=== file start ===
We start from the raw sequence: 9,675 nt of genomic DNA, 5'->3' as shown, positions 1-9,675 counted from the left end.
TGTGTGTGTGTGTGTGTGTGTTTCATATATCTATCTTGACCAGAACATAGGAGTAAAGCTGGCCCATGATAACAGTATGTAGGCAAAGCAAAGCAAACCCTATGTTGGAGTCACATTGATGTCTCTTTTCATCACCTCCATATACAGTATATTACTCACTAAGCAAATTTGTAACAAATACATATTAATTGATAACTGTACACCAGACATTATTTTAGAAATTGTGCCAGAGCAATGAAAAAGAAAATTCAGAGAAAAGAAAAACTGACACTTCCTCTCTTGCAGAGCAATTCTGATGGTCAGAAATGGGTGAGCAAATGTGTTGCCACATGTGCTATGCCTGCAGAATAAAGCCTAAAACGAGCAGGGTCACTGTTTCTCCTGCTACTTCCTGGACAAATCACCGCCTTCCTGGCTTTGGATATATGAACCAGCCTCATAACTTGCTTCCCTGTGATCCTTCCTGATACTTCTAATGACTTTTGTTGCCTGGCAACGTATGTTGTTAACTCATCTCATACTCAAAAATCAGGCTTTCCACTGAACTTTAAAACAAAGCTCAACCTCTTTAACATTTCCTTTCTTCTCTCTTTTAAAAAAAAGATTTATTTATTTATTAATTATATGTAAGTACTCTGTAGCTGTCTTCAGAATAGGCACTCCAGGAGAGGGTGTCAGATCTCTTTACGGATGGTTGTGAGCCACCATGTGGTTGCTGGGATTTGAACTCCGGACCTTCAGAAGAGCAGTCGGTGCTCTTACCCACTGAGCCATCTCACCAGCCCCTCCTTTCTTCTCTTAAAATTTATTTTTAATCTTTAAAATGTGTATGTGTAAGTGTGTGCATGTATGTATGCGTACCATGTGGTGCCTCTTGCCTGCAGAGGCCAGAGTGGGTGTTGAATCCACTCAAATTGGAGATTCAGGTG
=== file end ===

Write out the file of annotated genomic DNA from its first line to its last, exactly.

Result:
We start from the raw sequence: 9,675 nt of genomic DNA, 5'->3' as shown, positions 1-9,675 counted from the left end.
TGTGTGTGTGTGTGTGTGTGTTTCATATATCTATCTTGACCAGAACATAGGAGTAAAGCTGGCCCATGATAACAGTATGTAGGCAAAGCAAAGCAAACCCTATGTTGGAGTCACATTGATGTCTCTTTTCATCACCTCCATATACAGTATATTACTCACTAAGCAAATTTGTAACAAATACATATTAATTGATAACTGTACACCAGACATTATTTTAGAAATTGTGCCAGAGCAATGAAAAAGAAAATTCAGAGAAAAGAAAAACTGACACTTCCTCTCTTGCAGAGCAATTCTGATGGTCAGAAATGGGTGAGCAAATGTGTTGCCACATGTGCTATGCCTGCAGAATAAAGCCTAAAACGAGCAGGGTCACTGTTTCTCCTGCTACTTCCTGGACAAATCACCGCCTTCCTGGCTTTGGATATATGAACCAGCCTCATAACTTGCTTCCCTGTGATCCTTCCTGATACTTCTAATGACTTTTGTTGCCTGGCAACGTATGTTGTTAACTCATCTCATACTCAAAAATCAGGCTTTCCACTGAACTTTAAAACAAAGCTCAACCTCTTTAACATTTCCTTTCTTCTCTCTTTTAAAAAAAAGATTTATTTATTTATTAATTATATGTAAGTACTCTGTAGCTGTCTTCAGAATAGGCACTCCAGGAGAGGGTGTCAGATCTCTTTACGGATGGTTGTGAGCCACCATGTGGTTGCTGGGATTTGAACTCCGGACCTTCAGAAGAGCAGTCGGTGCTCTTACCCACTGAGCCATCTCACCAGCCCCTCCTTTCTTCTCTTAAAATTTATTTTTAATCTTTAAAATGTGTATGTGTAAGTGTGTGCATGTATGTATGCGTACCATGTGGTGCCTCTTGCCTGCAGAGGCCAGAGTGGGTGTTGAATCCACTCAAATTGGAGATTCAGGTG